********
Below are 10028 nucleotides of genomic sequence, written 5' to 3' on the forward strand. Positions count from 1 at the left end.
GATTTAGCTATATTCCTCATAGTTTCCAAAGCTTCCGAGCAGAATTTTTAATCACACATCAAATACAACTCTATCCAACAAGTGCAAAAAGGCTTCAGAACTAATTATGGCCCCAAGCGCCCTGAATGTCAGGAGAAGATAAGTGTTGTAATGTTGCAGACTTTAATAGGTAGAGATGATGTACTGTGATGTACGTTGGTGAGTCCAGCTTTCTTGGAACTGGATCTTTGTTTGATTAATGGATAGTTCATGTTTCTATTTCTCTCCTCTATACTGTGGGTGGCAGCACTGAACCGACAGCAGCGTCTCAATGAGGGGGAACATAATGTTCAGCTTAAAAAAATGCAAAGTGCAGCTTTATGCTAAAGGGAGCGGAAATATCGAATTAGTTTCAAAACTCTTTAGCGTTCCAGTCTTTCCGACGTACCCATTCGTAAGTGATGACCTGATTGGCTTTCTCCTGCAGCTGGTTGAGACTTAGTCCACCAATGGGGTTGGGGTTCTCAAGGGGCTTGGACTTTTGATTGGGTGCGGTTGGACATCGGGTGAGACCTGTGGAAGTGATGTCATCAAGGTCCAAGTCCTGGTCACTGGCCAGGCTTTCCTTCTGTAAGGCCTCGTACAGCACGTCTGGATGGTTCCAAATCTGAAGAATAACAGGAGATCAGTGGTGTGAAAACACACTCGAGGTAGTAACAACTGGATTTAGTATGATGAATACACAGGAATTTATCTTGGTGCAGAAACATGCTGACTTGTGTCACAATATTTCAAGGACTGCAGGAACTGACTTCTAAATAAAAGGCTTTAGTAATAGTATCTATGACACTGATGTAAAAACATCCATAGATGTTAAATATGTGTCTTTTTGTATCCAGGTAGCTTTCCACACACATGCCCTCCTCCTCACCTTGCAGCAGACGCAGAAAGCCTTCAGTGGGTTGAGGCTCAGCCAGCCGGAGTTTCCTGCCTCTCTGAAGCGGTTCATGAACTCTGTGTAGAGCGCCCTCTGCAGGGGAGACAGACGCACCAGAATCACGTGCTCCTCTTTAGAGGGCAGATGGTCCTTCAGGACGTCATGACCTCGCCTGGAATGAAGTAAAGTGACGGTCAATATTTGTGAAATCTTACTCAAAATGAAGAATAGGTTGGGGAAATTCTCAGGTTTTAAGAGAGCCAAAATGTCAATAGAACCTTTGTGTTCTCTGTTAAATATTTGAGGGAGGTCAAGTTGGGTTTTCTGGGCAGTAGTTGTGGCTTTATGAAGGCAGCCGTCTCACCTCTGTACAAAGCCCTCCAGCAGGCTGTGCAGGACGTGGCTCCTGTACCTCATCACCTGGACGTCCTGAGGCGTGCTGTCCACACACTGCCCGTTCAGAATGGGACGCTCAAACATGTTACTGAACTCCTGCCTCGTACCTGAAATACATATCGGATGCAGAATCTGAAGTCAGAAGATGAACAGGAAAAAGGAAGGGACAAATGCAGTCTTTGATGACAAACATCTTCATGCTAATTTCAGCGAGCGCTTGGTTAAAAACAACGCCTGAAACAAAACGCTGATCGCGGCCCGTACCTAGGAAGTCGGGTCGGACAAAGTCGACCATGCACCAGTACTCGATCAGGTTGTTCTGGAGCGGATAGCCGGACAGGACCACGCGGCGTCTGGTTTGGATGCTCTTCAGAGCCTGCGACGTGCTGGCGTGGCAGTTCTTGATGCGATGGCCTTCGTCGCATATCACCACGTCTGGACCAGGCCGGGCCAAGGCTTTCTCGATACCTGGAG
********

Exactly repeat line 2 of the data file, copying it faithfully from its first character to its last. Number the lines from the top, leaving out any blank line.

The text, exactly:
GATTTAGCTATATTCCTCATAGTTTCCAAAGCTTCCGAGCAGAATTTTTAATCACACATCAAATACAACTCTATCCAACAAGTGCAAAAAGGCTTCAGAACTAATTATGGCCCCAAGCGCCCTGAATGTCAGGAGAAGATAAGTGTTGTAATGTTGCAGACTTTAATAGGTAGAGATGATGTACTGTGATGTACGTTGGTGAGTCCAGCTTTCTTGGAACTGGATCTTTGTTTGATTAATGGATAGTTCATGTTTCTATTTCTCTCCTCTATACTGTGGGTGGCAGCACTGAACCGACAGCAGCGTCTCAATGAGGGGGAACATAATGTTCAGCTTAAAAAAATGCAAAGTGCAGCTTTATGCTAAAGGGAGCGGAAATATCGAATTAGTTTCAAAACTCTTTAGCGTTCCAGTCTTTCCGACGTACCCATTCGTAAGTGATGACCTGATTGGCTTTCTCCTGCAGCTGGTTGAGACTTAGTCCACCAATGGGGTTGGGGTTCTCAAGGGGCTTGGACTTTTGATTGGGTGCGGTTGGACATCGGGTGAGACCTGTGGAAGTGATGTCATCAAGGTCCAAGTCCTGGTCACTGGCCAGGCTTTCCTTCTGTAAGGCCTCGTACAGCACGTCTGGATGGTTCCAAATCTGAAGAATAACAGGAGATCAGTGGTGTGAAAACACACTCGAGGTAGTAACAACTGGATTTAGTATGATGAATACACAGGAATTTATCTTGGTGCAGAAACATGCTGACTTGTGTCACAATATTTCAAGGACTGCAGGAACTGACTTCTAAATAAAAGGCTTTAGTAATAGTATCTATGACACTGATGTAAAAACATCCATAGATGTTAAATATGTGTCTTTTTGTATCCAGGTAGCTTTCCACACACATGCCCTCCTCCTCACCTTGCAGCAGACGCAGAAAGCCTTCAGTGGGTTGAGGCTCAGCCAGCCGGAGTTTCCTGCCTCTCTGAAGCGGTTCATGAACTCTGTGTAGAGCGCCCTCTGCAGGGGAGACAGACGCACCAGAATCACGTGCTCCTCTTTAGAGGGCAGATGGTCCTTCAGGACGTCATGACCTCGCCTGGAATGAAGTAAAGTGACGGTCAATATTTGTGAAATCTTACTCAAAATGAAGAATAGGTTGGGGAAATTCTCAGGTTTTAAGAGAGCCAAAATGTCAATAGAACCTTTGTGTTCTCTGTTAAATATTTGAGGGAGGTCAAGTTGGGTTTTCTGGGCAGTAGTTGTGGCTTTATGAAGGCAGCCGTCTCACCTCTGTACAAAGCCCTCCAGCAGGCTGTGCAGGACGTGGCTCCTGTACCTCATCACCTGGACGTCCTGAGGCGTGCTGTCCACACACTGCCCGTTCAGAATGGGACGCTCAAACATGTTACTGAACTCCTGCCTCGTACCTGAAATACATATCGGATGCAGAATCTGAAGTCAGAAGATGAACAGGAAAAAGGAAGGGACAAATGCAGTCTTTGATGACAAACATCTTCATGCTAATTTCAGCGAGCGCTTGGTTAAAAACAACGCCTGAAACAAAACGCTGATCGCGGCCCGTACCTAGGAAGTCGGGTCGGACAAAGTCGACCATGCACCAGTACTCGATCAGGTTGTTCTGGAGCGGATAGCCGGACAGGACCACGCGGCGTCTGGTTTGGATGCTCTTCAGAGCCTGCGACGTGCTGGCGTGGCAGTTCTTGATGCGATGGCCTTCGTCGCATATCACCACGTCTGGACCAGGCCGGGCCAAGGCTTTCTCGATACCTGGAG